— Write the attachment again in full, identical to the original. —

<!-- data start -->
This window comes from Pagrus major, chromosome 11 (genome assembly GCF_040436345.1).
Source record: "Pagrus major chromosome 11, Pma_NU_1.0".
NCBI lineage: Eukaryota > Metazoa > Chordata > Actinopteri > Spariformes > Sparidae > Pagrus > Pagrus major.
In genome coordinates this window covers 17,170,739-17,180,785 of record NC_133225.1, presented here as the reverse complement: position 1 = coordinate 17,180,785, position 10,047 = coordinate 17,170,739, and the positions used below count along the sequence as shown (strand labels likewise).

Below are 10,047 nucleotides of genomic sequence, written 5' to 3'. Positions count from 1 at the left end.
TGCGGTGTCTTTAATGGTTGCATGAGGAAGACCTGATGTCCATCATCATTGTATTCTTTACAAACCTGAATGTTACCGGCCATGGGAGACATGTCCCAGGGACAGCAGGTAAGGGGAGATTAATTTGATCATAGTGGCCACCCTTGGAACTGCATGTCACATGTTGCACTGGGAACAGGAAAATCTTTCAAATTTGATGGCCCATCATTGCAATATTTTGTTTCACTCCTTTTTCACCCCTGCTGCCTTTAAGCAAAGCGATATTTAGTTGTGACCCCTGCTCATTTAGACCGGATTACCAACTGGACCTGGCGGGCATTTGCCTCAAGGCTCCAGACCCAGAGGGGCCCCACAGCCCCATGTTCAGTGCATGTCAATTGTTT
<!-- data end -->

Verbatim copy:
This window comes from Pagrus major, chromosome 11 (genome assembly GCF_040436345.1).
Source record: "Pagrus major chromosome 11, Pma_NU_1.0".
NCBI lineage: Eukaryota > Metazoa > Chordata > Actinopteri > Spariformes > Sparidae > Pagrus > Pagrus major.
In genome coordinates this window covers 17,170,739-17,180,785 of record NC_133225.1, presented here as the reverse complement: position 1 = coordinate 17,180,785, position 10,047 = coordinate 17,170,739, and the positions used below count along the sequence as shown (strand labels likewise).

Below are 10,047 nucleotides of genomic sequence, written 5' to 3'. Positions count from 1 at the left end.
TGCGGTGTCTTTAATGGTTGCATGAGGAAGACCTGATGTCCATCATCATTGTATTCTTTACAAACCTGAATGTTACCGGCCATGGGAGACATGTCCCAGGGACAGCAGGTAAGGGGAGATTAATTTGATCATAGTGGCCACCCTTGGAACTGCATGTCACATGTTGCACTGGGAACAGGAAAATCTTTCAAATTTGATGGCCCATCATTGCAATATTTTGTTTCACTCCTTTTTCACCCCTGCTGCCTTTAAGCAAAGCGATATTTAGTTGTGACCCCTGCTCATTTAGACCGGATTACCAACTGGACCTGGCGGGCATTTGCCTCAAGGCTCCAGACCCAGAGGGGCCCCACAGCCCCATGTTCAGTGCATGTCAATTGTTT